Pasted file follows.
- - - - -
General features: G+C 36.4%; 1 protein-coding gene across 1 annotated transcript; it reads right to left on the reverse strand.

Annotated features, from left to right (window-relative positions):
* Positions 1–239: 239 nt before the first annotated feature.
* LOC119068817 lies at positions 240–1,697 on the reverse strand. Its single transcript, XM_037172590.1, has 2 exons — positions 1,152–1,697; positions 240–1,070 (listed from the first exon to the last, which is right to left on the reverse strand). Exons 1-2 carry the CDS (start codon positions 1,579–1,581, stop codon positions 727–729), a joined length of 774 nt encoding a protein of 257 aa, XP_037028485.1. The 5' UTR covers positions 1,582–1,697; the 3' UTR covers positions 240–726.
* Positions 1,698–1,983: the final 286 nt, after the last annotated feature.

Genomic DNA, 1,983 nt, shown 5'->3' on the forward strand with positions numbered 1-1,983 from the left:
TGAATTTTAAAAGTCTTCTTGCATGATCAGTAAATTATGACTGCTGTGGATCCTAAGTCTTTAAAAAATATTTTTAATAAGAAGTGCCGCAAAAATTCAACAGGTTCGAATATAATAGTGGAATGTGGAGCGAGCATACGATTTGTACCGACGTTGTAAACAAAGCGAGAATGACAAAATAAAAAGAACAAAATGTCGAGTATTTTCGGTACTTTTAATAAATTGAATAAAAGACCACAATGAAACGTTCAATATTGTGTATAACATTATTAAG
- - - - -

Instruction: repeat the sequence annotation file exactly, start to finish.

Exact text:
General features: G+C 36.4%; 1 protein-coding gene across 1 annotated transcript; it reads right to left on the reverse strand.

Annotated features, from left to right (window-relative positions):
* Positions 1–239: 239 nt before the first annotated feature.
* LOC119068817 lies at positions 240–1,697 on the reverse strand. Its single transcript, XM_037172590.1, has 2 exons — positions 1,152–1,697; positions 240–1,070 (listed from the first exon to the last, which is right to left on the reverse strand). Exons 1-2 carry the CDS (start codon positions 1,579–1,581, stop codon positions 727–729), a joined length of 774 nt encoding a protein of 257 aa, XP_037028485.1. The 5' UTR covers positions 1,582–1,697; the 3' UTR covers positions 240–726.
* Positions 1,698–1,983: the final 286 nt, after the last annotated feature.

Genomic DNA, 1,983 nt, shown 5'->3' on the forward strand with positions numbered 1-1,983 from the left:
TGAATTTTAAAAGTCTTCTTGCATGATCAGTAAATTATGACTGCTGTGGATCCTAAGTCTTTAAAAAATATTTTTAATAAGAAGTGCCGCAAAAATTCAACAGGTTCGAATATAATAGTGGAATGTGGAGCGAGCATACGATTTGTACCGACGTTGTAAACAAAGCGAGAATGACAAAATAAAAAGAACAAAATGTCGAGTATTTTCGGTACTTTTAATAAATTGAATAAAAGACCACAATGAAACGTTCAATATTGTGTATAACATTATTAAG